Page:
Second, The hospital LOWERED the bill by well over 50% when they learned that the patient was not actually covered. So tell me, what is the true cost of the care in a USA hospital? I have other antidotal evidence of this happening in US hospitals. Charge the Canadian insurance company top dollar but the uninsured get a HUGE break. Is it really a break or are the insurance companies being hosed. I suspect the latter.

Obviously the insurance companies and the hospitals know the game they are playing but the average applicant for insurance is often the victim of sneaky tactics by insurance companies trying to limit their costs. Apparently often due to over charging US hospitals.

To be fair, some of the "insured" are the victims of their own "innocence" of what is required of them or perhaps, simple wishful thinking which results in denial of an actual condition or blatant dishonesty. It pays to be honest with yourself and the insurance company. It also pays to know your own medical history in as much detail as possible.

As the article mentions this is sometimes not enough. The insurance companies do have the field tilted in their favour and an applicant doing their best to answer honestly is sometimes not enough. That has to be fixed. Having a case like this publicized in the national media often results in the correct payment by the insurance company just by shaming the shameless.

 

having said all of that here is the article. Also be sure to find the program on CBC Marketplace. Keep in mind though it is TV and they do like to embellish.

http://travel.sympatico.ca/TravelNews/contentposting_cbc?FeedName=CBC_LOCALNEWS&NewsItemID=vancouver-travel-insurance-marketplace&SID=43683

 

Boy, same old story. How the Canadian insurers can get away with this is beyond me.

 

I'd suggest having your own personal physician fill out the form or supply the correct answers. Doing it yourself obviously leaves too much room for error.

Edited by cruiseco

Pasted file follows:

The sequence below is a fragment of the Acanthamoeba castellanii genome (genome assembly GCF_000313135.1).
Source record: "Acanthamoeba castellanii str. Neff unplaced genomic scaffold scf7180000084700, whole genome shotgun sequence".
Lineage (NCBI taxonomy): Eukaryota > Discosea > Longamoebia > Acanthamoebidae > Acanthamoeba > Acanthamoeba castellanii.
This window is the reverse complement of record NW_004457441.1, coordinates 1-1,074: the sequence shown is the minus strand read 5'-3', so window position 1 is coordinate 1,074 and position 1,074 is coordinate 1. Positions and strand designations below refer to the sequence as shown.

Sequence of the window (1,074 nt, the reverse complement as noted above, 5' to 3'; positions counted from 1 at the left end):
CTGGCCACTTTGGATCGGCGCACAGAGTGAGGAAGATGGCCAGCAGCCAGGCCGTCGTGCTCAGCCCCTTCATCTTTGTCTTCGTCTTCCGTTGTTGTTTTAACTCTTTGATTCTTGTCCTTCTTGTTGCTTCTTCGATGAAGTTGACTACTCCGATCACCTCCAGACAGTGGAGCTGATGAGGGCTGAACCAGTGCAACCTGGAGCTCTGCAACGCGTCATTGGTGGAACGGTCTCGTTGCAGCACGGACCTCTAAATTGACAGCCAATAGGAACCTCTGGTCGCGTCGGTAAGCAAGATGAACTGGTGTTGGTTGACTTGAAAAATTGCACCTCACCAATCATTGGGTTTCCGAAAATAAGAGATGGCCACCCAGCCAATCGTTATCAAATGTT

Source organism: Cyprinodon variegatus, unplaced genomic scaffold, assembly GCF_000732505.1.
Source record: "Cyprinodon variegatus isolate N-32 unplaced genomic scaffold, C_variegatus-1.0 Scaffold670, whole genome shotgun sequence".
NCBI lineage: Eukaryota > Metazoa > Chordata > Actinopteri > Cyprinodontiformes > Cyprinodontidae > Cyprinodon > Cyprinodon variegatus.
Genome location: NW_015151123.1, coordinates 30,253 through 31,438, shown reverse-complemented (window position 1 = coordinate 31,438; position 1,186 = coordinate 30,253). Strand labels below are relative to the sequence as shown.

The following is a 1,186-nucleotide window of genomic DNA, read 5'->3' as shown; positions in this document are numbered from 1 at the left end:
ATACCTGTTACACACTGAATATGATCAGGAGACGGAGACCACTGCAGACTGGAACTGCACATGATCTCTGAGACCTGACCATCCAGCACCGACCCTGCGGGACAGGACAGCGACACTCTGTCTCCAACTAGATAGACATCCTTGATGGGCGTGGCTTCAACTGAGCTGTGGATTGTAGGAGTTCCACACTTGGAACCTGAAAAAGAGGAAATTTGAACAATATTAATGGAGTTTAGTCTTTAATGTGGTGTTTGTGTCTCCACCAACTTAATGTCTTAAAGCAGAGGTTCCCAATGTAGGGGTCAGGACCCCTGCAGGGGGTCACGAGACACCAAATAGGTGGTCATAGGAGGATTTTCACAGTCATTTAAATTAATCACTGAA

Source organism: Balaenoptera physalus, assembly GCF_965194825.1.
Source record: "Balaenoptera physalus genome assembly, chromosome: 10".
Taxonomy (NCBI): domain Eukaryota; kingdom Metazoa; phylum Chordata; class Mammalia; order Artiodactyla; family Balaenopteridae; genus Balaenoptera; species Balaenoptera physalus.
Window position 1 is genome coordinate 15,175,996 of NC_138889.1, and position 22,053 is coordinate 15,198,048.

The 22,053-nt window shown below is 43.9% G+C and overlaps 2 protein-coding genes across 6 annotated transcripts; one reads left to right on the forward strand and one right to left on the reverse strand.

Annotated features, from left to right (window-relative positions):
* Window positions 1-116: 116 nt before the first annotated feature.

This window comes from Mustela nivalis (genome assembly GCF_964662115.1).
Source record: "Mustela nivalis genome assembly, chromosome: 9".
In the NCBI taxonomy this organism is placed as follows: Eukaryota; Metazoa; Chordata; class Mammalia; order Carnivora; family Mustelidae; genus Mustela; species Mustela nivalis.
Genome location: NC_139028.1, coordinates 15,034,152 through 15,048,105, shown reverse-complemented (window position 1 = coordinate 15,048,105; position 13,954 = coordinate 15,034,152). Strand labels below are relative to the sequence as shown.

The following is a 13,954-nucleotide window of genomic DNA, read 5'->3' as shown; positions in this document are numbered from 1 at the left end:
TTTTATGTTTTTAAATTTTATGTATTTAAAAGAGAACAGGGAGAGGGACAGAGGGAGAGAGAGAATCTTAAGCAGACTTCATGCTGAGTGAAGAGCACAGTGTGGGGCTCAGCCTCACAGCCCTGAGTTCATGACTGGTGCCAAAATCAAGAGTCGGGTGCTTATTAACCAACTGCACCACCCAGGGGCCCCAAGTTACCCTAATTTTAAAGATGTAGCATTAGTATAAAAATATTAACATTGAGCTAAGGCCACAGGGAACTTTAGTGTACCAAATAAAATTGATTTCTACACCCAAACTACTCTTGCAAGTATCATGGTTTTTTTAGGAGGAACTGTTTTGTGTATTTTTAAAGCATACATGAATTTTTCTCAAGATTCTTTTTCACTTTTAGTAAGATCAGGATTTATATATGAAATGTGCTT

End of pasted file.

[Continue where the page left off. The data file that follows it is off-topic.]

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The following was posted today on another CC thread. This is important stuff to understand when you are completing medical forms for travel medical insurance. The poster in this case is a agent for RBC travel insurance.

"if anyone who fills out a medical questionnaire with RBC (you have to at 60 and up), and you fail to disclose a condition, you will not be covered for ANY medical condition that may come up. For instance, if you failed to disclose your cancer and broke your leg, you would not be covered."

I can tell you that this is something I did not understand. I have not yet had to complete any medical questionnaires.

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The following was posted today on another CC thread. This is important stuff to understand when you are completing medical forms for travel medical insurance. The poster in this case is a agent for RBC travel insurance.

"if anyone who fills out a medical questionnaire with RBC (you have to at 60 and up), and you fail to disclose a condition, you will not be covered for ANY medical condition that may come up. For instance, if you failed to disclose your cancer and broke your leg, you would not be covered."

I can tell you that this is something I did not understand. I have not yet had to complete any medical questionnaires.

 

The theory behind this is that a premium isn't quoted until the health questionnaire is submitted and reviewed. The insurer takes that info, crunches the numbers, and decides that Mr. Jones, based on the totality of his health history, should pay a premium of $X.